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Polling a website with Rx

    Question

  • just trying to get my head around Rx

    I am using Rx to poll a website every 2 seconds

    var results = new List<MyDTO>();
    var cx = new WebserviceAPI( ... );
    var callback = cx.GetDataAsync().Subscribe(rs => { results.AddRange(rs); });
    var poller = Observable.Interval(TimeSpan.FromSeconds(2)).Subscribe( _ => { cx.StartGetDataAsync(); });

    (The webservice API exposes a getItemsAsync/getItemsCompleted event handler type mechanism from which I am creating an observable).

    When the web site returns, I am unpacking the "business part of" the response into an IEnumerable of DTOs

    public IObservable<IEnumerable<MyDTO>> GetDataAsync()
    {
       
    var o = Observable.FromEventPattern<getItemsCompletedEventHandler,getItemsCompletedEventArgs>(
            h
    => _webService.getItemsCompleted += h,
            h
    => _webService.getItemsCompleted -= h);

       
    return o.Select(c=> from itm in c.EventArgs.Result.ItemList
                           
    select new MyDTO()
                           
    {
                               
    ...
                           
    });
    }

    My reasoning being that given that all the data was just there in the string, it made sense just to pack it up there an then into an IEnumerable ... but now I'm not sure if that is right!

    If the website takes longer than 2 secs to respond I am finding that MSTest is crashing out. When debugging, the error being generated is

    "There was an error during asynchronous processing. Unique state object is required for multiple asynchronous simultaneous operations to be outstanding"

    with the inner exception

    "Item has already been added. Key in dictionary: 'System.Object' Key being added: 'System.Object'"

    I am supposing that the problem is one of reentrancy in that the next call is starting and returning data before the previous call has finished populating the data.

    So I'm not sure whether

    1. I have put the thing together quite right
    2. I should be throttling the connection in some way so as to avoid re-entrancy.
    3. I should use a different intermediate data structure (or mechanism) instead of an IEnumerable

    I would appreciate some guidance.

    EDIT 1: So I have changed the web call to include a unique state object

    public void StartGetDataAsync()
    {
       
    ...
       
    //  was: _webService.getItemsAsync(request);
        _webService
    .getItemsAsync(request, Guid.NewGuid());
    }

    and made it work. But I am still unsure if that is the right way to do it

    Wednesday, May 23, 2012 9:51 AM

Answers

  • Hi Simon,

    I don't have a lot of experience with making numerous async web calls But I am sure i can help.

    First I think we can clean up the code a bit. I get the idea that you want to poll a webservice every 2 seconds. I will also make the assumption that you are happy to actually wait for the request i.e. if the request takes 3 seconds, you are then happy to wait the 3seconds and then wait 2 more seconds to fire off your next request. If however any request takes too long (10 seconds?) then maybe retry or notify the consumer that there is a problem.

    I would also suggest that if you can control the WebServiceAPI that you do away with the events and StartGetDataAsync() method. You can make the whole thing Rx and this should reduce your code a lot, and hopefully make it pretty simple. 

    Based on those assumptions I would write the code like this:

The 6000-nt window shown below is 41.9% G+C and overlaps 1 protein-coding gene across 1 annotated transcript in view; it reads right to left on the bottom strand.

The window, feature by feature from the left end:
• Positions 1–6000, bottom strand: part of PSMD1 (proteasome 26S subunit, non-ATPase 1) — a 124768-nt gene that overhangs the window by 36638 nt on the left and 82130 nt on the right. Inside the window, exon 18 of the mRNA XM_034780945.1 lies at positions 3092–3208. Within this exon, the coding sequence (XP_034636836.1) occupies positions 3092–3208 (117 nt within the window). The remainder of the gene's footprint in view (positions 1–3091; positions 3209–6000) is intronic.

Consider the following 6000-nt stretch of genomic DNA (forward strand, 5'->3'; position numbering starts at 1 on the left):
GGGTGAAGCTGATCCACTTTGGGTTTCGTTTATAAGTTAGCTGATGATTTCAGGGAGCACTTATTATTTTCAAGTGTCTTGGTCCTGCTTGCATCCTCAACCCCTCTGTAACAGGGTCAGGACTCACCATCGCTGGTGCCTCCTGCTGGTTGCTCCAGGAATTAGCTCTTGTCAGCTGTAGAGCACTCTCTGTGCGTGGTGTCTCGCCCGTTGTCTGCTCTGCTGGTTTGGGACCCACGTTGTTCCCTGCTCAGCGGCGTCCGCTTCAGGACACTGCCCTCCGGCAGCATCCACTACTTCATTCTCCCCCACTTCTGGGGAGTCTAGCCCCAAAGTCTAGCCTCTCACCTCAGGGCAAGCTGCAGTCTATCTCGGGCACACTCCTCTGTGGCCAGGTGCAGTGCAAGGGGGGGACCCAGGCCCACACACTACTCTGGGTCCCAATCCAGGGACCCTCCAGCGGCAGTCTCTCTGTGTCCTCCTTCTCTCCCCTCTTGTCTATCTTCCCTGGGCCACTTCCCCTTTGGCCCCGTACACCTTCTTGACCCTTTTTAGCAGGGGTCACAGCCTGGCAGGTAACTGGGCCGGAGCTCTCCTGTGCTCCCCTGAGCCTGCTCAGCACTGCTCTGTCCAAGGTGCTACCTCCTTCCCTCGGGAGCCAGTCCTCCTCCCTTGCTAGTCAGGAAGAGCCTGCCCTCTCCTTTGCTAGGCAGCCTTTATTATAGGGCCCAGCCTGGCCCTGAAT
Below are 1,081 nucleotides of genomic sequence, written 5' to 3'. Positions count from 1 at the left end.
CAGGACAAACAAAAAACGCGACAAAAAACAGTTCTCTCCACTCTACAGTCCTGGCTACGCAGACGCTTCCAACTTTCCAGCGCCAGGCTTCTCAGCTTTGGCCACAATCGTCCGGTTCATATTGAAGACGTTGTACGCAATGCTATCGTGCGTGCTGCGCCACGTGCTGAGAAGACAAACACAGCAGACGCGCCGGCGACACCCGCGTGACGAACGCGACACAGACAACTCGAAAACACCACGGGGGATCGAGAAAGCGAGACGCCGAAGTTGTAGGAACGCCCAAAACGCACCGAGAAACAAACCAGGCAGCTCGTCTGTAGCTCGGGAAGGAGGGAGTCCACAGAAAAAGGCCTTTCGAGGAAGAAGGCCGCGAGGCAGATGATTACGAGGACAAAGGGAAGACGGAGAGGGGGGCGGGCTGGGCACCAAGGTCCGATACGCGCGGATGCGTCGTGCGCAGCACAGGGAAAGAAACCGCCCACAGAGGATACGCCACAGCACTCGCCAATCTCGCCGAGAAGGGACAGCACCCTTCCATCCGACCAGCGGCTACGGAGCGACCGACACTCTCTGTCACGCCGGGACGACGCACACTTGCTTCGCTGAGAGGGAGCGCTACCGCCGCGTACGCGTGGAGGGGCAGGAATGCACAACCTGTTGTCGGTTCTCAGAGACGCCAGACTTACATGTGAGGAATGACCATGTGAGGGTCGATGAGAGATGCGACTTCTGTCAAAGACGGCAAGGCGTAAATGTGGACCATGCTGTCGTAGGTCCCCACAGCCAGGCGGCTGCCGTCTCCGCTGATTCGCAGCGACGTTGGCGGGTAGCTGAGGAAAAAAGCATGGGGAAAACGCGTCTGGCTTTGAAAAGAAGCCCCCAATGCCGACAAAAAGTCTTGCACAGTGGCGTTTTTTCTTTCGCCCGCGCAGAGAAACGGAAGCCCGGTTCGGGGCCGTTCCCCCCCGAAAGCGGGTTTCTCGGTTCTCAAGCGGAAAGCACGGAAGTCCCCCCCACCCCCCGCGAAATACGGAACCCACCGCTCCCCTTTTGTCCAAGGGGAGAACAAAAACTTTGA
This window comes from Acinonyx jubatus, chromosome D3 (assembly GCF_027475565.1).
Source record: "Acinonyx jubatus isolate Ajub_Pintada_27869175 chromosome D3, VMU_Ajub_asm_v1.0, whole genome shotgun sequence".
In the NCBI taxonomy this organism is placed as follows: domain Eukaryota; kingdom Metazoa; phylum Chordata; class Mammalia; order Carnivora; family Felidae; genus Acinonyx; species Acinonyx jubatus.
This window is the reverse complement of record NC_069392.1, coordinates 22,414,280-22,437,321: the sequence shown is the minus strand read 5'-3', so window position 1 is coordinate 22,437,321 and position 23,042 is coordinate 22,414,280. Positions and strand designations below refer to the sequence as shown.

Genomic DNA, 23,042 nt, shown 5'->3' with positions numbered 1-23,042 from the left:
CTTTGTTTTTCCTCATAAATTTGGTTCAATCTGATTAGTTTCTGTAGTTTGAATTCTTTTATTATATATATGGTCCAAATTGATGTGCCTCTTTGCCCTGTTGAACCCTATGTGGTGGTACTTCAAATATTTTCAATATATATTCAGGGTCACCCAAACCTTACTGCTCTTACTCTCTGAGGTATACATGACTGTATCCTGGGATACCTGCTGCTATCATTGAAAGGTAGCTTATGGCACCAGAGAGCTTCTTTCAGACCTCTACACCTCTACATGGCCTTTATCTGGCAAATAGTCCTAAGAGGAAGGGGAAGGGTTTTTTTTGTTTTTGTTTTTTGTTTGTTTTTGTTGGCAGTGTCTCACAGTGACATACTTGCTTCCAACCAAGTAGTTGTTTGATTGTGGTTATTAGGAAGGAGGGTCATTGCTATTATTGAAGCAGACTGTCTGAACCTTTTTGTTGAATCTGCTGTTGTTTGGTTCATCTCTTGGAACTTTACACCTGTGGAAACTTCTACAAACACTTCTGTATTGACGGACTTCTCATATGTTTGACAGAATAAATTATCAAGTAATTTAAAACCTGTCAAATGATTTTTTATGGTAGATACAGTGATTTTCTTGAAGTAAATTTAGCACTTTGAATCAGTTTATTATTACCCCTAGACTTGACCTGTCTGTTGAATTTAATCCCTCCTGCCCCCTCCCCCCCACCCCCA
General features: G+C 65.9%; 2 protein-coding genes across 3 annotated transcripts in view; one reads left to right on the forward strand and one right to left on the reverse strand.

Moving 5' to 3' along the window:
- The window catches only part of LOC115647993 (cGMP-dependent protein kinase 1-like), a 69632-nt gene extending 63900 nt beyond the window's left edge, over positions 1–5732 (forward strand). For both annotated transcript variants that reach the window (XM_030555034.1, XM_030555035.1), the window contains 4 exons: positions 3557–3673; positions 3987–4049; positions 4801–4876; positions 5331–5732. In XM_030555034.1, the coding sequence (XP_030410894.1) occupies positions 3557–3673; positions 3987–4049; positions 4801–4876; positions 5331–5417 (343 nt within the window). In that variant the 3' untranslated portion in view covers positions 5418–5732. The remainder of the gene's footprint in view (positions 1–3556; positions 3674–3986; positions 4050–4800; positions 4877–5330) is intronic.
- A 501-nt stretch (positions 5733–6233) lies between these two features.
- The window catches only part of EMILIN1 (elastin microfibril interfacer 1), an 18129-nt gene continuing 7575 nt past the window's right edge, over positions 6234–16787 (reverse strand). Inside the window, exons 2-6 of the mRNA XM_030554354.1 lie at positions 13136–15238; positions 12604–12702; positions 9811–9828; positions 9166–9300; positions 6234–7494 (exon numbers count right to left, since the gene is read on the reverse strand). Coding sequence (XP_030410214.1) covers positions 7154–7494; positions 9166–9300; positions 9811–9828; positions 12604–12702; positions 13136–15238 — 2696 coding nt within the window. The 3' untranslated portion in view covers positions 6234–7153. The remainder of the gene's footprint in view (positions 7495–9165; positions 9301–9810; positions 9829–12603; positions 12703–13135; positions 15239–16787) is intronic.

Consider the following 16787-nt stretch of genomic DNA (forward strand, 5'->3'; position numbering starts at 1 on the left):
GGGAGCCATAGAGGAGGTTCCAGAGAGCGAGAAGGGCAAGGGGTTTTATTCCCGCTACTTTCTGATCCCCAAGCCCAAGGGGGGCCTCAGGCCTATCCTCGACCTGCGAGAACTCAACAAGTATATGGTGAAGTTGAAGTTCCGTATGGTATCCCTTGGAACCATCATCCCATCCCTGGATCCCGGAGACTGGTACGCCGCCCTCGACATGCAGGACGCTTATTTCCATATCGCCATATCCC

Assume you rewrite the GetData method to be encapsulated

    public IObservable<IEnumerable<MyDTO>> GetData()
    {
        return Observable.Create<IEnumerable<MyDTO>>(observer =>
        {
            var items = Observable.FromEventPattern<getItemsCompletedEventHandler, getItemsCompletedEventArgs>(
                h => _webService.getItemsCompleted += h,
                h => _webService.getItemsCompleted -= h);
    
            var subscription = items.Select(c => c.EventArgs.Result.ItemList.Select(i => new MyDTO(...)))
                                    .Subscribe(observer);
            cx.StartGetDataAsync();
    
            return subscription;
        });
    }

    Now if we call the code, we also want to recall it 2 seconds after the response comes back. If we fire another request every 2seconds, eventually we will overlap our requests that we are sending. That is bad.

    webRequest.GetData()
       .Concat(Observable.Empty<IEnumerable<MyDTO>>().Delay(TimeSpan.FromSeconds(2)))
       .Repeat()

    Now this will call GetData(), push the values to the subscriber, wait for the result sequence to complete, and then concat the empty sequence that is delayed 2 seconds. Once that delay has completed, we repeat, sending off the request again, waiting for the response and then holding off for another 2seconds before repeating again.

    The fun part comes when you want to put Timeouts in there too :)

    But thanks to Rx this is not so hard. We pick a time out we are happy with and then just say .TimeOut(). If we want to retry anyway when a timeout happens we just add a retry. Easy.

    webRequest.GetData()
        .Concat(Observable.Empty<IEnumerable<MyDTO>>().Delay(TimeSpan.FromSeconds(2)))
        .Repeat()
        .Timeout(TimeSpan.FromSeconds(5))
        .Retry()

    HTH

    Lee


    Lee Campbell http://LeeCampbell.blogspot.com



    • Edited by LeeCampbell Wednesday, May 23, 2012 5:26 PM
    • Proposed as answer by LeeCampbell Wednesday, May 23, 2012 5:26 PM
    • Marked as answer by Simon Woods Thursday, May 24, 2012 9:04 AM
    Wednesday, May 23, 2012 5:18 PM

All replies

  • Hi Simon,

    I don't have a lot of experience with making numerous async web calls But I am sure i can help.

    First I think we can clean up the code a bit. I get the idea that you want to poll a webservice every 2 seconds. I will also make the assumption that you are happy to actually wait for the request i.e. if the request takes 3 seconds, you are then happy to wait the 3seconds and then wait 2 more seconds to fire off your next request. If however any request takes too long (10 seconds?) then maybe retry or notify the consumer that there is a problem.

    I would also suggest that if you can control the WebServiceAPI that you do away with the events and StartGetDataAsync() method. You can make the whole thing Rx and this should reduce your code a lot, and hopefully make it pretty simple. 

    Based on those assumptions I would write the code like this:

    Assume you rewrite the GetData method to be encapsulated